On the day the Senate Judiciary Committee considers her nomination:

I didn’t watch much of the Sotomayor hearings. I found them boring, and frankly, in some weird way they reminded me of my oral exams. And who wants recall that trauma on a weekday afternoon–especially when one is supposed to be writing a dissertation and not watching C-SPAN? Anyway, I caught part of Senator Jon Kyl’s discussion with Sotomayor. I believe this was the first round of questioning on July 14. At some point Kyl, as expected, turns to Sotomayor’s speeches and her “wise Latina” remark. He’s concerned because he thinks judging has (always been) and should (continue to) be neutral, and that Sotomayor might use her sassy Latina-ness to make decisions. Sotomayor says something to the effect of “I didn’t really mean it that way. I was just trying to encourage people who aren’t white, straight, male, privileged, etc.” Of course, I paraphrase. But Kyl likes her response. So he says:

And if I could just interrupt you right now [but, of course]: to me that’s the key. It’s good because it shows these young people that you’re talking to that with a little hard work, it doesn’t matter where you came from, you can make it. And that’s why you hope to see them on the bench. I totally appreciate that.

I don’t know about you–and by you I mean the one person who might read this–I cringe any time I hear a white dude talking to a person of color about working hard and making it. I’ve written about Sotomayor and bootstraps before, but I just need to reiterate. Kyl’s assertion that the recipe for success in this country is “a little hard work” plays right into this Ben Franklin, et. el.-inspired notion that that’s how people get ahead in life. How American. But that kind of thinking obscures biases and institutional barriers that folks, who probably don’t look anything like Jon Kyl, have to contend with every day. It assumes, for instance, that a little hard work can override an educational system in shambles, garner one a decent SAT score, and admission into college. It assumes that poor circumstances are the result of poor effort. It supposes that a little hard work can outdo racism or sexism or any other -ism that reinforces white supremacy. Believing this kind of stuff doesn’t leave one time to critically examine the cohort of folks sitting in front of Sotomayor asking her questions. It sounds nice, but it evades what’s really going on.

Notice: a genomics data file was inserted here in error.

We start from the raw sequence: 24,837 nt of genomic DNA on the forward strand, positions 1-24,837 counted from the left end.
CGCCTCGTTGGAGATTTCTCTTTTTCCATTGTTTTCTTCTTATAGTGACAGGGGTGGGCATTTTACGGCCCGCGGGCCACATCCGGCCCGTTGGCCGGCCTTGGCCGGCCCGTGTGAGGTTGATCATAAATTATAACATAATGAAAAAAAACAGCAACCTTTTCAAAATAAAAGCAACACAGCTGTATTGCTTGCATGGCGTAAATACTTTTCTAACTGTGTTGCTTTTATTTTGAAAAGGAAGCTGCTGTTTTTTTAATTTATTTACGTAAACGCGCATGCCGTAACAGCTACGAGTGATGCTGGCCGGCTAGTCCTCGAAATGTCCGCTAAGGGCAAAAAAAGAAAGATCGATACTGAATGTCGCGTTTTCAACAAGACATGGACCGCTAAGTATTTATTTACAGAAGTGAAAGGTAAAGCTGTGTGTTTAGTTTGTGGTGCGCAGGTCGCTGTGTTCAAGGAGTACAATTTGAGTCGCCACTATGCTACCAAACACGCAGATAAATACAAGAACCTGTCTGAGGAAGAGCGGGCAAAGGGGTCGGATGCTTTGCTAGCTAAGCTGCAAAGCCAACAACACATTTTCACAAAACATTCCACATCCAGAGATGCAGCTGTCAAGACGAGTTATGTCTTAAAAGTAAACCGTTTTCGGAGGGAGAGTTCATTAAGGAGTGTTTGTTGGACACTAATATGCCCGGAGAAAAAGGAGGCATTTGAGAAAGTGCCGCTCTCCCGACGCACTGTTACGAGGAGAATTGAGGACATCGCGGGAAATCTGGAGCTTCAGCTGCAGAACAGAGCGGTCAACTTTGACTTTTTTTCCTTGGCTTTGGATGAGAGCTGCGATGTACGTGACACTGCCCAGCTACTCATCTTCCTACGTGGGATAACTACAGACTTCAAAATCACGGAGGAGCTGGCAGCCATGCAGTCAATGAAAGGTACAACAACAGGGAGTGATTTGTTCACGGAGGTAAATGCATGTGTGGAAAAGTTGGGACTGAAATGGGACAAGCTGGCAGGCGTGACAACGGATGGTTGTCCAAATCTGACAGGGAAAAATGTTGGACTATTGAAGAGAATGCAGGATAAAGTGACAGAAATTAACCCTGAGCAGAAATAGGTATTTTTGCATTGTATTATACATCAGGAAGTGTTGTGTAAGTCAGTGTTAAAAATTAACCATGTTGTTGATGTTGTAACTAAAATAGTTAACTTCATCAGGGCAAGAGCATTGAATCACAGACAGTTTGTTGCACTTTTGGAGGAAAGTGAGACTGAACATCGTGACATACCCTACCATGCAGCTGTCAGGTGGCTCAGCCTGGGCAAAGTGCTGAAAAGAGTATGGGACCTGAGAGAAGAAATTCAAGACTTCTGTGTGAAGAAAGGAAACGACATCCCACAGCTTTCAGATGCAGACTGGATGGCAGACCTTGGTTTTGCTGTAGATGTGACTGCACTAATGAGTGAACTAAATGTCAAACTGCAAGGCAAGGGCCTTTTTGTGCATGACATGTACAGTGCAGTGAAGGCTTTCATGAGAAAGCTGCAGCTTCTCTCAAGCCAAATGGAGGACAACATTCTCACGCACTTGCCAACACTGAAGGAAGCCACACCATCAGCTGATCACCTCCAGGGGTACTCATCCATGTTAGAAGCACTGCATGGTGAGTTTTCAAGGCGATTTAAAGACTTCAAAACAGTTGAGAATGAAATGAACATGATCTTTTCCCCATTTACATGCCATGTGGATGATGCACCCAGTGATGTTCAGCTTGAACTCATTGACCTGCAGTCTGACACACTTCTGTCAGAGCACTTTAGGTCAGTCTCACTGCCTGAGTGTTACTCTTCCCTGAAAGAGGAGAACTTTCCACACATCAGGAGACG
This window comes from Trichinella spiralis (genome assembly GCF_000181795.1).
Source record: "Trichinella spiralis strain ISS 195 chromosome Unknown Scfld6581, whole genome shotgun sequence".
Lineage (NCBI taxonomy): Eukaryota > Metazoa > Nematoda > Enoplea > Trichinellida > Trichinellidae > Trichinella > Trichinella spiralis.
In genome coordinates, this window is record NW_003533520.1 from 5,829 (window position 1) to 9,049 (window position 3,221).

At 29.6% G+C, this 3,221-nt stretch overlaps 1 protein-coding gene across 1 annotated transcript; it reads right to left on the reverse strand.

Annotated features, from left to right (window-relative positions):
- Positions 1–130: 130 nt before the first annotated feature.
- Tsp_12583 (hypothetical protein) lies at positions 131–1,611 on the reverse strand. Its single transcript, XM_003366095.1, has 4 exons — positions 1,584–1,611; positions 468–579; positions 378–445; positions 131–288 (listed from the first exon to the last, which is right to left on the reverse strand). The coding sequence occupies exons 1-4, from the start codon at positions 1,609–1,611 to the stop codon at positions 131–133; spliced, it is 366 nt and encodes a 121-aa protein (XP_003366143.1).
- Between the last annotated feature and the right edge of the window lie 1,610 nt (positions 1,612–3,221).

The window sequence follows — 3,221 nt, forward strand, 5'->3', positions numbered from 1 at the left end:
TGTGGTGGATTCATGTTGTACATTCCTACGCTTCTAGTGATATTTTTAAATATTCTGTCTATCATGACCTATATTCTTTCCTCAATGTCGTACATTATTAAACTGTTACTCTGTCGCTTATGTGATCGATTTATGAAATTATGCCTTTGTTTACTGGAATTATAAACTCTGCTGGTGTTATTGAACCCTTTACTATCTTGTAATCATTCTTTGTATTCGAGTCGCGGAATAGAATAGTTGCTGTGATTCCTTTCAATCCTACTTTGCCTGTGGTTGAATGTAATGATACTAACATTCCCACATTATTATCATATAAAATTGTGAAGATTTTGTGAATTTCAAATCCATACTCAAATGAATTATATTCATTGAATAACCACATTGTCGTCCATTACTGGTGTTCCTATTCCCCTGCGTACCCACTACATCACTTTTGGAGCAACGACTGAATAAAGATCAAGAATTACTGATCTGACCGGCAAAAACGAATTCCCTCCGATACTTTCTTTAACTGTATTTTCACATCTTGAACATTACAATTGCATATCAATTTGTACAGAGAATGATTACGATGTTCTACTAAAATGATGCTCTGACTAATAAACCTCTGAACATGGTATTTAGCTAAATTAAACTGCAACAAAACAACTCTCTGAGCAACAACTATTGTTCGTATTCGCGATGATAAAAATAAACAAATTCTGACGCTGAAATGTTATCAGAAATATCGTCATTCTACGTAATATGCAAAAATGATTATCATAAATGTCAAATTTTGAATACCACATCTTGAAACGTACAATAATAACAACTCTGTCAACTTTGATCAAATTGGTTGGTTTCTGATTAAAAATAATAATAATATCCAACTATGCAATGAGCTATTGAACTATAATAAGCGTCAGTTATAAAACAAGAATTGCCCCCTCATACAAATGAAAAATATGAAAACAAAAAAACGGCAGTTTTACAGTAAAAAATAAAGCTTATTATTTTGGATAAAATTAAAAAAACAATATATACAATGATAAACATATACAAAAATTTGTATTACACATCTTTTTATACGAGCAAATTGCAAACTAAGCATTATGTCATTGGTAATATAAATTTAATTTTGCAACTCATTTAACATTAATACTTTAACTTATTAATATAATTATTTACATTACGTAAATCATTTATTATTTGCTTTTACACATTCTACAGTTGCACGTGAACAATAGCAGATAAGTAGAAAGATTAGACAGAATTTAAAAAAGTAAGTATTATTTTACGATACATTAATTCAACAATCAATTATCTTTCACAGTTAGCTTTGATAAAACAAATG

But I get it. This is something we all really want to believe. We want to think that we determine our success–or failure. We want to feel that if we just buckle down and grind it out, good things will come. That’s comforting. It’s nice to think that we got the job, into grad school, the promotion, or have money because of our deeds; that we deserve it. We want to identify with Sotomayor’s story, because it makes us forget and not have to contend with the folks before her who didn’t make it, and the folks after who won’t. Those whose hard work never really seem to be enough. We don’t want the disconcerting thought(s) that even if we follow the(ir) rules, and play the game with diligence that success can be elusive to some and an arbitrary stroke of luck to others. Thinking like that can be a real bummer. But what’s the alternative? Believing George Bush worked his way into the White House?

And what drooling over Sotomayor’s bootstraps and Obama’s Horatio Alger remixes speeches about folks working hard, going to college, getting jobs, owning homes gets us is a pleasant case of amnesia. No one wants to remember that in capitalism, someone always has to lose, and when you couple that with a system dedicated to disenfranchising people of color, most of the losers will have melanin. That’s the part that they want you to forget: that it’s a competition, and that not everyone can make it, not even with a little hard work.

The other day, I read an article about Obama’s highly touted campaign speech on race. Adam Mansbach writes, “The essence of white privilege is not knowing you have it; white people in America are bicyclists riding with the wind at their backs, never realizing that they owe part of their speed ­­– whatever speed that is – to forces beyond their control. By no means does this guarantee success. But few whites are conditioned to contemplate how much worse off they might be if they had to grapple with factors like police profiling and housing discrimination, in addition to the other travails of being [a white] American[.]” Jon Kyl appreciates the rhetoric of hard work because it provides him with the energy to just keep peddling without having to stop and think about the wind helping him along, or how that same wind challenges the efforts of other bikers–you know, the ones who have bikes. He keeps taking that blue pill–because he can afford health care.

I think I just needed to say all of this aloud, to remind myself (and maybe others), because getting excited about seeing the “first [insert a non-white, male, and privileged identity here] person to [something a bunch of white guys have done before] may lull us into forgetting to keep our eyes on the ball. (Remember November?) It’s really easy call to Sotomayor an exception to the rule without thinking about how she symbolically reinforces them. And sometimes it’s really difficult to discern whether or not the tellers believe their story.

Or maybe I overdosed on red pills.

That is all.